Growth performance impact on poultry

Other symptoms of the Fusarium mycotoxins include increased embryonic mortality and diarrhoea, plus reduced hatchability, feed intakes and body weight gain.

It means that although poultry are typically considered to be relatively resistant to the Fusarium mycotoxins, the potential threat should not be overlooked.

Even low levels of DON and T2 toxin, for example, are known to damage the lining of the small intestine and reduce nutrient absorption. This has the potential to negatively affect feed conversion efficiency, feed intakes and liveweight gain.

There is even some evidence to suggest that certain mycotoxins can predispose poultry to other diseases, such as Clostridium perfringens-induced necrotic enteritis and coccidiosis, leading to reduced growth rates, poorer feed conversion and higher mortality.

However, it is the Aspergillus mycotoxins that remain the top priority. AFB1 is a carcinogenic compound that is known to affect gene regulation and metabolism at the cellular level – symptoms include liver damage, development of fatty liver, immune suppression and reduced growth rates – whilst OTA is associated with renal dysfunction and kidney damage, and is reported to affect weight gain, feed intakes and immune function. Both can cause increased mortality where levels of exposure are high.

Mycotoxin remediation strategies

It should be no surprise, therefore that the use of in-feed mycotoxin deactivators and binders to protect bird health and productivity has increased markedly in recent years. The most common approach is to use clay minerals or yeast cell walls to bind with the mycotoxins, though efficacy varies depending on the mycotoxin and is typically more effective against AFB1 and less so against Fusarium mycotoxins.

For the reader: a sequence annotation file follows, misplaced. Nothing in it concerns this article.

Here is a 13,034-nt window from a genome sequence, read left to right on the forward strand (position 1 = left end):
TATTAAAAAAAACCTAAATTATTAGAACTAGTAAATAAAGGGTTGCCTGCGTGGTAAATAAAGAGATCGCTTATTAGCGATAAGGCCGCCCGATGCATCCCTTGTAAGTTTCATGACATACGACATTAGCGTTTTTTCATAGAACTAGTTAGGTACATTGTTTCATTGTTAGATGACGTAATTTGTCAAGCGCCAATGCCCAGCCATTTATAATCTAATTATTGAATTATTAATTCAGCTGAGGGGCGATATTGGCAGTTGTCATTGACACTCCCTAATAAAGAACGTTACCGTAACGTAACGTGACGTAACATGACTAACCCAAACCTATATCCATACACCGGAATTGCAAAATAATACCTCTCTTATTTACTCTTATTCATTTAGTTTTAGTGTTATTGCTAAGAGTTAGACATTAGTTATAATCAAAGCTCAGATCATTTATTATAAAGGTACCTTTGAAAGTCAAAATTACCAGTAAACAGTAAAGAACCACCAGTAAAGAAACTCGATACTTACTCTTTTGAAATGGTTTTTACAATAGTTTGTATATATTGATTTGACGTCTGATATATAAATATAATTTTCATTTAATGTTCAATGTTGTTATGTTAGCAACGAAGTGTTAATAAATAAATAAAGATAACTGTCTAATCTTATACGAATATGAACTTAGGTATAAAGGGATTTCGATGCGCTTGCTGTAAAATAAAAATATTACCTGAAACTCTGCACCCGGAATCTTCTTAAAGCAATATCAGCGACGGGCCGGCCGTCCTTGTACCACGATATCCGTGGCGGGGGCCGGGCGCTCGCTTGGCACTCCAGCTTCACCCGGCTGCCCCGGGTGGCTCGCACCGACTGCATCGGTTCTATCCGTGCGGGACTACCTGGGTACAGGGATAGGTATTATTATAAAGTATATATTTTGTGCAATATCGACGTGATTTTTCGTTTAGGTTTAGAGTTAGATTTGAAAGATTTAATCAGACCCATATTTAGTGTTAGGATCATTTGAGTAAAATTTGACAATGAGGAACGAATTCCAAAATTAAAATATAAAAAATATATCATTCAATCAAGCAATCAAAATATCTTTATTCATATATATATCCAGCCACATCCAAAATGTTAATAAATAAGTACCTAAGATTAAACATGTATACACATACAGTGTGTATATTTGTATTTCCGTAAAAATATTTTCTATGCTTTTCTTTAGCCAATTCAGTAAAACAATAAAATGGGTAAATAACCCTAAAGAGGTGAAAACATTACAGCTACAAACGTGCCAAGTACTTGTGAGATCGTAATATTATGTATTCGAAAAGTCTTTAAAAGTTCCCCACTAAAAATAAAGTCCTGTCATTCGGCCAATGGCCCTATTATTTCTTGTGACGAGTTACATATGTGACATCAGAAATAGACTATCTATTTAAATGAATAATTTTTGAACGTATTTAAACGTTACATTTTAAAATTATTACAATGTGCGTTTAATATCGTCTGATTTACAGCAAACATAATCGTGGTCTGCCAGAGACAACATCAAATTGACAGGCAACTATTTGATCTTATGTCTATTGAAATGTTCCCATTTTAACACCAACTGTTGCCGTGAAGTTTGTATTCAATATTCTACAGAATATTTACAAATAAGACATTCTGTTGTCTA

The ability to maintain efficacy within the pH range typically found in the bird’s gastro-intestinal tract (pH 3-7) is also critical to success, and can vary considerably between different binders (Figure 2).

An additional strategy, particularly for non-polar mycotoxins, is to remove or modify a particular functional site on the surface of the mycotoxin. This transformation can render the mycotoxin harmless, or expose the binding site of the molecule to mineral binding agents, and is typically achieved using specific enzyme combinations and micro-organisms.

Finally, degradation is the application of multiple transformations to ensure that any mycotoxin fragments remaining after transformation – even if bound to a mineral binder – do not retain any toxic effect. For poultry producers, the strategy of transformation and degradation is critical, since it is the most effective in eliminating the effects of DON, which is one of the most prevalent mycotoxins in poultry feeds.

Targeted poultry solutions

The most effective approach is typically a combination of all three strategies. It’s also now clear that to maximise efficacy those strategies need to be correctly prioritised to match the specific needs of poultry, in terms of both exposure and vulnerability.

The recent development of species-specific in-feed mycotoxin solutions such as Ultrasorb P therefore represents a major advance in mycotoxin remediation, and is already leading the way towards potential customised, bespoke solutions based on individual farm mycotoxin profiles. Although reliant on effective and timely testing of feed samples for actual mycotoxin loading, the potential benefits from such a flexible, yet highly targeted, approach are likely to generate considerable interest in years to come.


Source: World Poultry magazine, Volume 32.1 (2016)

Liz Norton, Micron Bio-Systems